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Helen Brooke Taussig

by Anoka from Las Vegas

Helen B. Taussig (National Institute of Health ())
Helen B. Taussig (National Institute of Health ())

Helen Brooke Taussig was born in May 24, 1898 in Cambridge Maryland. Helen Taussig came from a well educated family. Her parents were Frank M. Taussig and Edith Thomas Guild Taussig. Her father was a famous economist at the Harvard faculty for fifty-three years and was the first chairman of the United States Tariff Commission. Edith studied natural sciences and zoology. At age 11, Helen's mom died from tuberculosis.

In 1921 Helen graduated from the University of California, Berkeley. She then worked in Johns Hopkins University Hospital where she researched the blue baby syndrome. She then did the Blue Baby Operation with Vivian Thomas and Alfred Blalock. In May 20, 1886, Helen died in a car accident, she was only 87. She died in the hospital, only days before her 88th birthday.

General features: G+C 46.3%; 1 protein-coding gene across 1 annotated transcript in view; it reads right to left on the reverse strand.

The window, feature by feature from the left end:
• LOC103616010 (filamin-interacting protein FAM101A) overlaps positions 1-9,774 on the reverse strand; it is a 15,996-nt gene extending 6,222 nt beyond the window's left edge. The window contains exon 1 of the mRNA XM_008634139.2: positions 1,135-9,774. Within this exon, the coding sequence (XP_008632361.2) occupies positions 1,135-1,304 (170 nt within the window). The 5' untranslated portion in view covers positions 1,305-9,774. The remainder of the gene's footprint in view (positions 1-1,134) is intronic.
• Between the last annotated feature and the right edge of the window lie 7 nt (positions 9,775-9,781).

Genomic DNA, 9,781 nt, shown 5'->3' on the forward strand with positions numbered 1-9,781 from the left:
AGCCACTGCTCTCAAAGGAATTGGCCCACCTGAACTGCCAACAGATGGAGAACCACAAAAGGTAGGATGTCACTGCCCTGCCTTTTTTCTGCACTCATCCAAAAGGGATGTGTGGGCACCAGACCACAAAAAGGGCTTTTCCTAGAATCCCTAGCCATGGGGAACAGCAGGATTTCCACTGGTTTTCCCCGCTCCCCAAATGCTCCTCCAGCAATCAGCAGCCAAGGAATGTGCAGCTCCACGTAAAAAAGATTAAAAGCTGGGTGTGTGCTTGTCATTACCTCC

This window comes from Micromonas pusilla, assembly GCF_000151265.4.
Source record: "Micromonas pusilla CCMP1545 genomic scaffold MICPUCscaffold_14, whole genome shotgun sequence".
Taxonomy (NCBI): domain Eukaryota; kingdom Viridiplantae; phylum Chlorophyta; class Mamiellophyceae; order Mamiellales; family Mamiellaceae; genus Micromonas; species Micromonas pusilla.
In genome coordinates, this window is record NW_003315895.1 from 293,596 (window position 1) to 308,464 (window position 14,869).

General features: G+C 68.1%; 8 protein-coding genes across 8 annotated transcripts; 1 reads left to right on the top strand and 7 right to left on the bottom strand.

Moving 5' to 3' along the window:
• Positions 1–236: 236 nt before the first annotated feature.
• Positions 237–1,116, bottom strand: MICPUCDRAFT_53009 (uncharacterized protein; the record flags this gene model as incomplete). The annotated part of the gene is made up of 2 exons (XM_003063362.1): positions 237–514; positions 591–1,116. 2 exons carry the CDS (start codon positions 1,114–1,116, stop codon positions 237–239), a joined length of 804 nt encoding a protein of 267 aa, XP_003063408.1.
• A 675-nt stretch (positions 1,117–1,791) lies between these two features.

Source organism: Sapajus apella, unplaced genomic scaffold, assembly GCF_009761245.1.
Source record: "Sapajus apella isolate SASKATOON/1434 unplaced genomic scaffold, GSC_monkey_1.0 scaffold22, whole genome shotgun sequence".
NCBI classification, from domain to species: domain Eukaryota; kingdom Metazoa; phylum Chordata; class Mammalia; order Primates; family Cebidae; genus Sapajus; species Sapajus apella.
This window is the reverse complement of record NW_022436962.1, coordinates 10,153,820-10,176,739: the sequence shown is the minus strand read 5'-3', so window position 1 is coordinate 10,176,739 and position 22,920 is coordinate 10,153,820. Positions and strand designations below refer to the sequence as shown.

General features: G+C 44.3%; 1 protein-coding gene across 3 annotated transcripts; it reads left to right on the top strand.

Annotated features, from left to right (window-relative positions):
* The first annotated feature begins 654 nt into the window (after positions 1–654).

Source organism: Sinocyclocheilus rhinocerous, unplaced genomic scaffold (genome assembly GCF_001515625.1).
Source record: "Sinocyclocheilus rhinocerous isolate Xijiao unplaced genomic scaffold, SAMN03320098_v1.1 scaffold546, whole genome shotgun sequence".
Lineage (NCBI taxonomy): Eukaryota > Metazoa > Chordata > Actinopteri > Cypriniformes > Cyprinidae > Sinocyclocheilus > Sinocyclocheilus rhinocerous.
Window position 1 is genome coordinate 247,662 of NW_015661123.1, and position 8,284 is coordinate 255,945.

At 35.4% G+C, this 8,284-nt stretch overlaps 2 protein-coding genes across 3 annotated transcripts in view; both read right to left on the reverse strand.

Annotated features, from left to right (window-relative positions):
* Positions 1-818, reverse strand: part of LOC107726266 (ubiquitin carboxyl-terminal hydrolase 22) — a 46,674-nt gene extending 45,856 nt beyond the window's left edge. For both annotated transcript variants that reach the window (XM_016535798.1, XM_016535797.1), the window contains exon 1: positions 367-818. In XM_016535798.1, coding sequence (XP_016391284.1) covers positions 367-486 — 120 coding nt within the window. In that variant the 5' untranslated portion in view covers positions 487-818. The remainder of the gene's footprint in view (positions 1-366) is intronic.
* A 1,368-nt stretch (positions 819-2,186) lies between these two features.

Helen had many heroic traits. For example she was a determined woman who spent most of her life helping people. As a doctor she became curious about the "blue baby syndrome" that caused babies to be born with a bluish skin color. Helen was a hard working person, she did so much research on the blue baby syndrome. Helen's findings soon made other people, who didn't believe her, realize that blue baby syndrome was caused by arteries that weren't able to pass oxygen to the body.

After her first successful operation in November 29, 1944, with the help of Dr. Blalock and Vivian Thoma, Helen's research on anoxemia or blue baby syndrome is being used to solve breathing problems that cause people to have a bluish colored skin.  The operation was dangerous because of the technical problems with operating on a small child. The child survived the operation and, days after the procedure, she gradually became less blue and it was clear that the operation was a success. 

After the first operation many children traveled to the John Hopkins Hospital to get treatment. Many news reporters found out about the operation and soon recognized a life saving treatment that Helen created. Many doctors and also surgeons traveled to the John Hopkins Hospital to find more information on the operation. Helen's operation was a success and many people, all over the US found out about it. Years after the operation, thousands of child were successfully cured.

Page created on 7/22/2016 12:00:00 AM

Last edited 1/31/2019 5:39:00 PM

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Related Links

Dr. Helen Brook Taussig - National Library of Medicine
Helen Brooke Taussig - Jewish Women's Archive